Not only is this book still available through the library where I work, copies exist in roughly half our consortial partner libraries. I suspect librarians get a little sentimental when weeding the LOC Z section.
One of the results of projects to bring our Libraries and Archives into the digital world is that we have boxes of cards—mostly typewritten or computer generated—available for the taking and ready to be transformed into a second life. Since the Library Staff has developed an Online Catalog and systematically checked information on the physical catalog cards with the data now residing in the electronic catalog, we invite you to contact us if you wish to visit and take some of the cards and report back to show us what you created with them.
Shown above: “bookshelves” made of catalog cards.
The cards also reflect the current technology available at the time of their creation. Handwritten cards were created by the Library Staff until a typewriter became available; the typewriter was invented in 1873, but we do not have a fixed date for when one first began to be used by the Brooklyn Museum Library staff to generate cards for the catalogs. Despite this many of the cards continued to be annotated by hand since signs and symbols such as hieroglyphs could not be replicated on a typewriter.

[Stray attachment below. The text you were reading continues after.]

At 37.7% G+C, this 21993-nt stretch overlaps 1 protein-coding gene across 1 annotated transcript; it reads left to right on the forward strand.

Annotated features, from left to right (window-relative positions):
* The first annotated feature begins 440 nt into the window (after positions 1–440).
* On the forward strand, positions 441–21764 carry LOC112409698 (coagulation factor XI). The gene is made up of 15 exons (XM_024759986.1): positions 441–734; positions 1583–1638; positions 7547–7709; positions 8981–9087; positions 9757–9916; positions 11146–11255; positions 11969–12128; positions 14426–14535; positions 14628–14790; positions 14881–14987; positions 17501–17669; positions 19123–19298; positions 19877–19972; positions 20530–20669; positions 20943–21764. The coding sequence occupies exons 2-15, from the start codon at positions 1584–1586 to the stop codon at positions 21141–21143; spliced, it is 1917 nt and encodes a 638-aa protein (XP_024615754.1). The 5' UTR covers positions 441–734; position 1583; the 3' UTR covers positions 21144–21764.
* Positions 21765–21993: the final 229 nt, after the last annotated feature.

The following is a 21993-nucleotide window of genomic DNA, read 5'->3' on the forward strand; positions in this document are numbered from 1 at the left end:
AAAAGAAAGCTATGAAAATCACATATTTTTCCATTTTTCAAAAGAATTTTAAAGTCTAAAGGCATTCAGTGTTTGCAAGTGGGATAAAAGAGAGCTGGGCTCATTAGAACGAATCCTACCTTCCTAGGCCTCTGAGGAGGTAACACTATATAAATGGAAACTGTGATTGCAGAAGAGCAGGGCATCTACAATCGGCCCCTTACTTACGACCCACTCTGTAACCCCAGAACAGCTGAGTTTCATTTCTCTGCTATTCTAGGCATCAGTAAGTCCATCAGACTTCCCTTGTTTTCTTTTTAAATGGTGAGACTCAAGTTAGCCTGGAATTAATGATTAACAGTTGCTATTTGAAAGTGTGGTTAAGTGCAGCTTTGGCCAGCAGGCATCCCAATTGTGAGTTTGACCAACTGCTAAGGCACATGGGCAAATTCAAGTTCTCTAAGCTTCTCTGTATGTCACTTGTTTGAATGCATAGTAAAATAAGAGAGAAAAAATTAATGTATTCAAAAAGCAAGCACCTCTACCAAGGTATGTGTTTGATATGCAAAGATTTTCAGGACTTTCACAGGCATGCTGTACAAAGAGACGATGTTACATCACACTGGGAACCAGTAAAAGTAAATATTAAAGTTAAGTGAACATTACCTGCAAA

Looking to own your own card catalog cabinet? My place of work is selling two. Or are atlas cases more your style? The only catch (aside from cost) is that you’ve got to come pick them up from us in Oakland, California.
Today we bid a fond farewell to the last of the KSL card catalogs. They are being decommissioned after decades of noble service to make room for more shelving in our Special Collections vaults. We are keeping some of the cards that still contain valuable information. Bon voyage, old friends!